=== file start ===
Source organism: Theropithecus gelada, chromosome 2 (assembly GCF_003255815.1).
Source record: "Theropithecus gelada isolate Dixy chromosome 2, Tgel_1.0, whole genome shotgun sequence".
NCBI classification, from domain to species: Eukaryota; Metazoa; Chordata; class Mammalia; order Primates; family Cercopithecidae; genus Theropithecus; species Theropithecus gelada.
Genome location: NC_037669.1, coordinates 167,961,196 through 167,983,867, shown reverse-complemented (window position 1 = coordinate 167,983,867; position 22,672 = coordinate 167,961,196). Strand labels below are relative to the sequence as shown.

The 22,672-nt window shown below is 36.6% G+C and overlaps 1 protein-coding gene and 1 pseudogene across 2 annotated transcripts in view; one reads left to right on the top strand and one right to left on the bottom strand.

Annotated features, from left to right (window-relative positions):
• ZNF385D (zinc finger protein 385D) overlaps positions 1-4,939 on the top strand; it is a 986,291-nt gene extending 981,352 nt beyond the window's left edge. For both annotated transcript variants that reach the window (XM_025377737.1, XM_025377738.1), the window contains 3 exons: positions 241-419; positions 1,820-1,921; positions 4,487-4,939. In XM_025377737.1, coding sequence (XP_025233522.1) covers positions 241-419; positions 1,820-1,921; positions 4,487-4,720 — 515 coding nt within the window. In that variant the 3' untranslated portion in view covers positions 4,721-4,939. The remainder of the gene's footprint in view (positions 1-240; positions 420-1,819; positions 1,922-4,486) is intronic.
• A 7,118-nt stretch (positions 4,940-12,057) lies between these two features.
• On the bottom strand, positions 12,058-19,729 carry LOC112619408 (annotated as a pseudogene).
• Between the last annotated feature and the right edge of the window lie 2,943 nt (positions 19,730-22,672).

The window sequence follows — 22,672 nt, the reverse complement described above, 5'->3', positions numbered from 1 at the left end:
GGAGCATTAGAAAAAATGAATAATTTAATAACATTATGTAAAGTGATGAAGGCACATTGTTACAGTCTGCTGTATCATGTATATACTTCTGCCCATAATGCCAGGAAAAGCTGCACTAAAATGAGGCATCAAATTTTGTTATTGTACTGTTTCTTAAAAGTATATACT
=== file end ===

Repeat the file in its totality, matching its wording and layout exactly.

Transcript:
Source organism: Theropithecus gelada, chromosome 2 (assembly GCF_003255815.1).
Source record: "Theropithecus gelada isolate Dixy chromosome 2, Tgel_1.0, whole genome shotgun sequence".
NCBI classification, from domain to species: Eukaryota; Metazoa; Chordata; class Mammalia; order Primates; family Cercopithecidae; genus Theropithecus; species Theropithecus gelada.
Genome location: NC_037669.1, coordinates 167,961,196 through 167,983,867, shown reverse-complemented (window position 1 = coordinate 167,983,867; position 22,672 = coordinate 167,961,196). Strand labels below are relative to the sequence as shown.

The 22,672-nt window shown below is 36.6% G+C and overlaps 1 protein-coding gene and 1 pseudogene across 2 annotated transcripts in view; one reads left to right on the top strand and one right to left on the bottom strand.

Annotated features, from left to right (window-relative positions):
• ZNF385D (zinc finger protein 385D) overlaps positions 1-4,939 on the top strand; it is a 986,291-nt gene extending 981,352 nt beyond the window's left edge. For both annotated transcript variants that reach the window (XM_025377737.1, XM_025377738.1), the window contains 3 exons: positions 241-419; positions 1,820-1,921; positions 4,487-4,939. In XM_025377737.1, coding sequence (XP_025233522.1) covers positions 241-419; positions 1,820-1,921; positions 4,487-4,720 — 515 coding nt within the window. In that variant the 3' untranslated portion in view covers positions 4,721-4,939. The remainder of the gene's footprint in view (positions 1-240; positions 420-1,819; positions 1,922-4,486) is intronic.
• A 7,118-nt stretch (positions 4,940-12,057) lies between these two features.
• On the bottom strand, positions 12,058-19,729 carry LOC112619408 (annotated as a pseudogene).
• Between the last annotated feature and the right edge of the window lie 2,943 nt (positions 19,730-22,672).

The window sequence follows — 22,672 nt, the reverse complement described above, 5'->3', positions numbered from 1 at the left end:
GGAGCATTAGAAAAAATGAATAATTTAATAACATTATGTAAAGTGATGAAGGCACATTGTTACAGTCTGCTGTATCATGTATATACTTCTGCCCATAATGCCAGGAAAAGCTGCACTAAAATGAGGCATCAAATTTTGTTATTGTACTGTTTCTTAAAAGTATATACT